Since then, the Hardcore Internet All-Star Championship has changed hands from Ganondorf to Bowser to Adam Jensen of Deus Ex: Human Revolution fame to Kratos to Little Mac to Proto Man to Donkey Kong, who is the current champion. Ganondorf’s loss to Bowser was a particularly memorable loss: it was a rematch between Ganondorf and Bowser, and it took place in an Inferno Iron Man Match, which meant that the two characters were in a ring surrounded by fire, and the character that scored the most pinfalls or submission victories in 30 minutes would win the match. Bowser won the match 32 pinfalls to Ganondorf’s 5.
|The Dark Lord fell in dramatic fashion.|
Meanwhile, the tag team championship has changed hands from the Team Fortress duo of Scout and Pyro to the team of GameCenter FU, composed of the Angry Video Games Nerd and Gamecenter CX’s Shinya Arino, to The Practice, made of Dr. Wily and Dr. Eggman. Little Mac and Zangief have resolved their feud, though Little Mac was recently run over by a mysterious black sedan, as these things go in professional wrestling.
The stream remains an arresting viewing experience, even though each show takes about 3-4 hours and they’ve occurred a little more frequently than I would like. Since November 26, Bazza87 has held a show on November 27, November 28, December 5, December 9, December 12, December 14, and December 19 and a special prototype show featuring female video game characters on December 15. The shows have all been entertaining, but it’s a significant time investment, and the pace could lead to burnout on both the presenter’s and the viewers’ sides. Some of the characters seem a little stale, but Bazza87 has tried to remedy this by holding elimination matches where the loser is erased from the roster. So far, Earthbound‘s Ness and President Obama have been eliminated.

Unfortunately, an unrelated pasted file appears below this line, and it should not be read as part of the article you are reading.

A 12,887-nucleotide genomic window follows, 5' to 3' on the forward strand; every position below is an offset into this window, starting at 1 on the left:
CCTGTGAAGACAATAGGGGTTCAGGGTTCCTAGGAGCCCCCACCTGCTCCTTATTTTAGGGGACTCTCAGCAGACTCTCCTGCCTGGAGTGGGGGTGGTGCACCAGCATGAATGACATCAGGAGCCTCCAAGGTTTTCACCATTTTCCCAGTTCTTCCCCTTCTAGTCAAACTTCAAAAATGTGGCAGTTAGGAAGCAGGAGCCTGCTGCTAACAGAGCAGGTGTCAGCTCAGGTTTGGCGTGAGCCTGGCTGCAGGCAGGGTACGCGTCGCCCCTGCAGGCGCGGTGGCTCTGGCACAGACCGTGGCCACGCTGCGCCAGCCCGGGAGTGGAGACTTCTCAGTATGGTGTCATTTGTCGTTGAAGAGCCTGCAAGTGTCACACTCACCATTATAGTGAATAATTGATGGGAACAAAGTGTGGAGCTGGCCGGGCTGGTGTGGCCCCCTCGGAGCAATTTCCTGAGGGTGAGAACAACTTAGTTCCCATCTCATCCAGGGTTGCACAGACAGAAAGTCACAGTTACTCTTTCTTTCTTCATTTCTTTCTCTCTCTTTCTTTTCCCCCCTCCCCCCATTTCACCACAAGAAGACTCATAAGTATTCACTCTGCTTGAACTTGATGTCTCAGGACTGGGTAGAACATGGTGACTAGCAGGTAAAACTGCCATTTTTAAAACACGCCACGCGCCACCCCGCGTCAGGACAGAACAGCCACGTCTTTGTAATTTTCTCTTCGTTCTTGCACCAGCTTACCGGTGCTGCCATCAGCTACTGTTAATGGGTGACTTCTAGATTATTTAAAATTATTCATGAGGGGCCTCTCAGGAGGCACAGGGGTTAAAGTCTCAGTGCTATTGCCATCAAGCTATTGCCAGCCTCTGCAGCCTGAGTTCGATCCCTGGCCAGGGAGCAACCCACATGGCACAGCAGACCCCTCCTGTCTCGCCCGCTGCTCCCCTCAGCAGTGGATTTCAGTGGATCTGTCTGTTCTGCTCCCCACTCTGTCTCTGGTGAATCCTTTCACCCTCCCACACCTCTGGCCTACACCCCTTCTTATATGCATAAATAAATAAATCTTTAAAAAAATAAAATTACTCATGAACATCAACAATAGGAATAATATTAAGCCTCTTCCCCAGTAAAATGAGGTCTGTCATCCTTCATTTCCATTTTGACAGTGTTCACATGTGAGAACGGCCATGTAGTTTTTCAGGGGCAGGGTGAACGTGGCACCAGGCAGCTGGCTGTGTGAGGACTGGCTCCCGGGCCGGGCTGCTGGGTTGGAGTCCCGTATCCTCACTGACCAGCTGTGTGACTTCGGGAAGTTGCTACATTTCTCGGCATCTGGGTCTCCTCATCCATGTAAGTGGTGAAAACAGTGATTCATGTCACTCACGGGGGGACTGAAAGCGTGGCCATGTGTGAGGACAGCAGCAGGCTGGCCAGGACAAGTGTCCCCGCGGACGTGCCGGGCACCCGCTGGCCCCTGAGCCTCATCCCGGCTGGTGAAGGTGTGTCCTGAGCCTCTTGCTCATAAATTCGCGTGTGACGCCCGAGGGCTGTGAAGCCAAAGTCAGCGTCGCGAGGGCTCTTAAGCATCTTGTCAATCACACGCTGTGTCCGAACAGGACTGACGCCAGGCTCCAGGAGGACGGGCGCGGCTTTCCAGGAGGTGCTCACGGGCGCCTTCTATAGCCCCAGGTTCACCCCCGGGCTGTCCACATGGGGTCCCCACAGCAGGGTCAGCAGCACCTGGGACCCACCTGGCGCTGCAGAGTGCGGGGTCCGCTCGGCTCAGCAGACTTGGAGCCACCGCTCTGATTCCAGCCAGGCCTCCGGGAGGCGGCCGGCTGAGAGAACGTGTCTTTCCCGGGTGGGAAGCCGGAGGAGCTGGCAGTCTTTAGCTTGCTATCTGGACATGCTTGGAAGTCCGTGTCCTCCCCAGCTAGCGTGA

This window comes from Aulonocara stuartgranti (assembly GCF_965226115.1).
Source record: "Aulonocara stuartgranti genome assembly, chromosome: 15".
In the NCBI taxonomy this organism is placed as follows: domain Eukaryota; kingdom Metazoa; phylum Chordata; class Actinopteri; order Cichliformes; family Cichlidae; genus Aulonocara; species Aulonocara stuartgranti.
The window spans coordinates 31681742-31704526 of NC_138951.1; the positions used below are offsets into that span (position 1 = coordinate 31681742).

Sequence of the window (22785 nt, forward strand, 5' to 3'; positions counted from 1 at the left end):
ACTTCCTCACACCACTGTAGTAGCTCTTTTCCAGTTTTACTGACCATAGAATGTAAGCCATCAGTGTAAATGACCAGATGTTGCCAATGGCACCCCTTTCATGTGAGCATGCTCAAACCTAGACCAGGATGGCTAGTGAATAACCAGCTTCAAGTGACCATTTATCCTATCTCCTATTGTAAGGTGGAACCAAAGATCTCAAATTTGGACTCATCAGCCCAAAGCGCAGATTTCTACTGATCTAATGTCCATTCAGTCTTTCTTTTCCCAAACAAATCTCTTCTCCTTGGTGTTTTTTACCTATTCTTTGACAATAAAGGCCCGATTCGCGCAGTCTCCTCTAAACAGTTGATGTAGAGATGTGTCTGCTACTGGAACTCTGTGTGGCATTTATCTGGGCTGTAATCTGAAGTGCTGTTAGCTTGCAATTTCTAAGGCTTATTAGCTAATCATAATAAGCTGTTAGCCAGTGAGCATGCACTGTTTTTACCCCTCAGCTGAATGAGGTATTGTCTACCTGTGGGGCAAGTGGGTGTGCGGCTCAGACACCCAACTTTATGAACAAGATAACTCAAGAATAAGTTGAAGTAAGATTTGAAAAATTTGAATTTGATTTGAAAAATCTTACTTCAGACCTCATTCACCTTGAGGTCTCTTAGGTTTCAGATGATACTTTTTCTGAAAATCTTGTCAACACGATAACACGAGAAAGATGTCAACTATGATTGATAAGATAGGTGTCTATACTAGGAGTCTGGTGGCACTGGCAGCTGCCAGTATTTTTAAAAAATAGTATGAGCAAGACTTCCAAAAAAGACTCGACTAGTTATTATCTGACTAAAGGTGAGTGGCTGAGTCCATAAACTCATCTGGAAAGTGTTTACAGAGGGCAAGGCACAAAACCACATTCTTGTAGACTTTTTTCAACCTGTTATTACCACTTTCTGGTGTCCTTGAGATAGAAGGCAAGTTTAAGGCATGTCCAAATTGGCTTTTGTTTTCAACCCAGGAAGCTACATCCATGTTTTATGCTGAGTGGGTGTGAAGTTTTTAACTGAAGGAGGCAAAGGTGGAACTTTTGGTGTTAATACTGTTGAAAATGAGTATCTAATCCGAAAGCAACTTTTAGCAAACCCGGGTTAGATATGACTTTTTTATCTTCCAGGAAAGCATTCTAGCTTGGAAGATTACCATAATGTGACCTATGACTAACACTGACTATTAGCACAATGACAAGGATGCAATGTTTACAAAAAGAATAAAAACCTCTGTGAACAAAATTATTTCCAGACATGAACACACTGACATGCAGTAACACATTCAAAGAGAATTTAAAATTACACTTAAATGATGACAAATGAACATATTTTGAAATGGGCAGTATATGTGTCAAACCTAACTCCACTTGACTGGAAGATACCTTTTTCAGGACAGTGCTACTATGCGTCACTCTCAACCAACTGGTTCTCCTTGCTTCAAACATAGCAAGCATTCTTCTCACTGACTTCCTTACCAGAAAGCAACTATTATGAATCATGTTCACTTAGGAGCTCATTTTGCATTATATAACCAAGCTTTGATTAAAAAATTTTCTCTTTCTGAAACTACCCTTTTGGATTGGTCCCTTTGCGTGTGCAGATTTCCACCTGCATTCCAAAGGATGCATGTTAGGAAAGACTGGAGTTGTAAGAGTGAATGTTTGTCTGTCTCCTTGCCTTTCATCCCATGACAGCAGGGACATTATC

The entertainment still comes from how nonsensical even the experience of describing what takes place during these shows can be. In the last paragraph alone, I mentioned that a character from a cult favorite NES roleplaying game and the current President of the United States have been eliminated from a made-up Internet-only fan-run professional wrestling league. The levels of abstraction from reality that exist in Video Game Championship Wrestling remain the key to why this works as well as it does.
The other part of the equation comes from the spontaneity that fuels the chat during the shows and how Bazza87 has reacted to the unexpected. Indeed, some of the best moments of watching Bazza87’s Video Game Championship Wrestling has come from dealing with WWE ’13‘s various bugs and glitches. The aforementioned epic Inferno Iron Man match between Ganondorf and Bowser showed that Yukes’s AI-controlled characters have trouble with specialty matches or matches with unusual stipulations. In that match, Ganondorf insisted on trying to force Bowser to submit to painful holds, but he refused to score pinalls on Bowser. On the other hand, Bowser had no such difficulties.